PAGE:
Inotropes have been fundamental to resuscitation of acute cardiogenic shock for decades. Heart failure and cardiogenic shock, in severe cases, are syndromes characterized in many patients by a reduction in myocardial contractile force. While inotropes successfully increase cardiac output, their use has been plagued by excessive mortality due to increased tachycardia and myocardial oxygen consumption leading to arrhythmia and myocardial ischemia. There is a pressing need for new inotropic agents that avoid these harmful effects. This review describes the mechanism of action and the clinical utility of some of the older inotropic agents, which are still commonly used, and provides an update for physicians on the development of newer inotropic drugs. The field is rapidly changing, and it is likely that new agents will be designed that improve systolic performance without necessarily increasing the myocardial oxygen consumption.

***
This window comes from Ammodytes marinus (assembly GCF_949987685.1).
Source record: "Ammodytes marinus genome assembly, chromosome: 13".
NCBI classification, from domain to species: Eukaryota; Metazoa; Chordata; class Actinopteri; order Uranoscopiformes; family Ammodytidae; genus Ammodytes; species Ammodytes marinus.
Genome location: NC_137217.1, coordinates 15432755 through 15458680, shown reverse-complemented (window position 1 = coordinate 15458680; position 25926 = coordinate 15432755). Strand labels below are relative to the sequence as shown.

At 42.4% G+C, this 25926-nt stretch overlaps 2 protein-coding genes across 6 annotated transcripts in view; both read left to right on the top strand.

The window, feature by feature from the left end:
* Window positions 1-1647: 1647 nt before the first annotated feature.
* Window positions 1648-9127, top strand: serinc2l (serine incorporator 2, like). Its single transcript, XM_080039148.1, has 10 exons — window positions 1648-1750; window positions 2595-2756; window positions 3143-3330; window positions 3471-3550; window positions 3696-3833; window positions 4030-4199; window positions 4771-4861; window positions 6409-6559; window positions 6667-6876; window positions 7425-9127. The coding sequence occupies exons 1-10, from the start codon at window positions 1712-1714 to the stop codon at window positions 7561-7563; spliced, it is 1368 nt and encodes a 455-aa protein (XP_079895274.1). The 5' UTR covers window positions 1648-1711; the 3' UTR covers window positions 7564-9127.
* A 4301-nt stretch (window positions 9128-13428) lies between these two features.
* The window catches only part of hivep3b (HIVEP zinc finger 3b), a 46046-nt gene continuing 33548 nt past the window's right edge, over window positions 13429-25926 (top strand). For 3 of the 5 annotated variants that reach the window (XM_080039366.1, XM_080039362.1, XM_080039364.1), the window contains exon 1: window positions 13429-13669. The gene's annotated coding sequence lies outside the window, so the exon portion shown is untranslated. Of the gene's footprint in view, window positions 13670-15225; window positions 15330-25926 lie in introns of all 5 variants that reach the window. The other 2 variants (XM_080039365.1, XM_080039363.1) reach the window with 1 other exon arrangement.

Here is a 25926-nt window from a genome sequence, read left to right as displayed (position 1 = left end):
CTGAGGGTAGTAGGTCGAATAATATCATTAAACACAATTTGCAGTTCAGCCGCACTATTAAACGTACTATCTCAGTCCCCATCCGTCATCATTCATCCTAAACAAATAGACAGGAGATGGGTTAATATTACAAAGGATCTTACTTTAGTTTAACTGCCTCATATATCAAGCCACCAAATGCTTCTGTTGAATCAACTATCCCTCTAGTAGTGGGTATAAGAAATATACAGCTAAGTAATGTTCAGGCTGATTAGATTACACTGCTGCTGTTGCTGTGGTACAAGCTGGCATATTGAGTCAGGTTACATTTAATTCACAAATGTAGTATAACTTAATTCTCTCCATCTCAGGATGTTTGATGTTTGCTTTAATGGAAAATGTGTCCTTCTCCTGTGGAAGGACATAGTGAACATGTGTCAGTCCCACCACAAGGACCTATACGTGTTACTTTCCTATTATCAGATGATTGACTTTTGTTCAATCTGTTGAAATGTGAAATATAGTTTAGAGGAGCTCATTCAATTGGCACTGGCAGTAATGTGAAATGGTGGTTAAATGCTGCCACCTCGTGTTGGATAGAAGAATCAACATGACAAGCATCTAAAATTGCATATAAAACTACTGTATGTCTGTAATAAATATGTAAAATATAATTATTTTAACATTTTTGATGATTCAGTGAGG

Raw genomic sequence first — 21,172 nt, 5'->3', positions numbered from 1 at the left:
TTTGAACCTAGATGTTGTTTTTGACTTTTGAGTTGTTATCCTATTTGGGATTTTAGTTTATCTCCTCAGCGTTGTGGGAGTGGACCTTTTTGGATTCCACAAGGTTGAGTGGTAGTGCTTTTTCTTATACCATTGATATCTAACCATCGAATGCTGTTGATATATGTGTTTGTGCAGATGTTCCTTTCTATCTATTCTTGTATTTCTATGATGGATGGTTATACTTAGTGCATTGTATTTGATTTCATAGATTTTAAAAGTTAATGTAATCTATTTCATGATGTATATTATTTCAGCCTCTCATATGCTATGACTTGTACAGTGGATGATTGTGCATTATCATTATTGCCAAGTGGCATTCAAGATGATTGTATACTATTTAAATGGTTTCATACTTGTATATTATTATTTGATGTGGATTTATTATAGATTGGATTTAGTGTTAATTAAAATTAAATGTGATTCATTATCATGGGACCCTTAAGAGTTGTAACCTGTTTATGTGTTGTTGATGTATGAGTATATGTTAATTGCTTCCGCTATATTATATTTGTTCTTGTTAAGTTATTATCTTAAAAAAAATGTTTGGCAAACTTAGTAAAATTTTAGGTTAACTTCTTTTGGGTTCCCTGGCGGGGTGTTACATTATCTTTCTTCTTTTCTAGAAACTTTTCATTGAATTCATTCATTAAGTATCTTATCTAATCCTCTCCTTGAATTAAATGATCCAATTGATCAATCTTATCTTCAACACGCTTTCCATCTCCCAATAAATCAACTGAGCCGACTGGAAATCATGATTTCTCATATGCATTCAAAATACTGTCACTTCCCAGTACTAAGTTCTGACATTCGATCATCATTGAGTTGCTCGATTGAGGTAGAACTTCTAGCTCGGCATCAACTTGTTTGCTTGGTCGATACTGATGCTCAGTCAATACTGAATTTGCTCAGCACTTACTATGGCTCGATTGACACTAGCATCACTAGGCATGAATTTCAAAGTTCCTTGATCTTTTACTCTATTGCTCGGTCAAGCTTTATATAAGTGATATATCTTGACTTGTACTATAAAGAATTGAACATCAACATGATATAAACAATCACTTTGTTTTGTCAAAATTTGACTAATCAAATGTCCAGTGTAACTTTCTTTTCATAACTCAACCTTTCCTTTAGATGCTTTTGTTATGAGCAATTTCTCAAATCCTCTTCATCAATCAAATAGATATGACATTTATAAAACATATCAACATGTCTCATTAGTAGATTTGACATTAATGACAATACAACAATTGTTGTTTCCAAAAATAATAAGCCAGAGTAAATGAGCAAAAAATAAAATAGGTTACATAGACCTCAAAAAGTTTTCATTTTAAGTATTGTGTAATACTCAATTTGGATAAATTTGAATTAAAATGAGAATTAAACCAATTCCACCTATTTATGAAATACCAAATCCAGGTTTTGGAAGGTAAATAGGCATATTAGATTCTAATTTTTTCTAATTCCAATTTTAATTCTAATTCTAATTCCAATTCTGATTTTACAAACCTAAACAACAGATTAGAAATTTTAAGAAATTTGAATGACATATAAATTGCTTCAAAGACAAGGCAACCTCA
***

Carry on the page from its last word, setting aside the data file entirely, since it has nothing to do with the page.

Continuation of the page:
- acute heart failure
- cardiogenic shock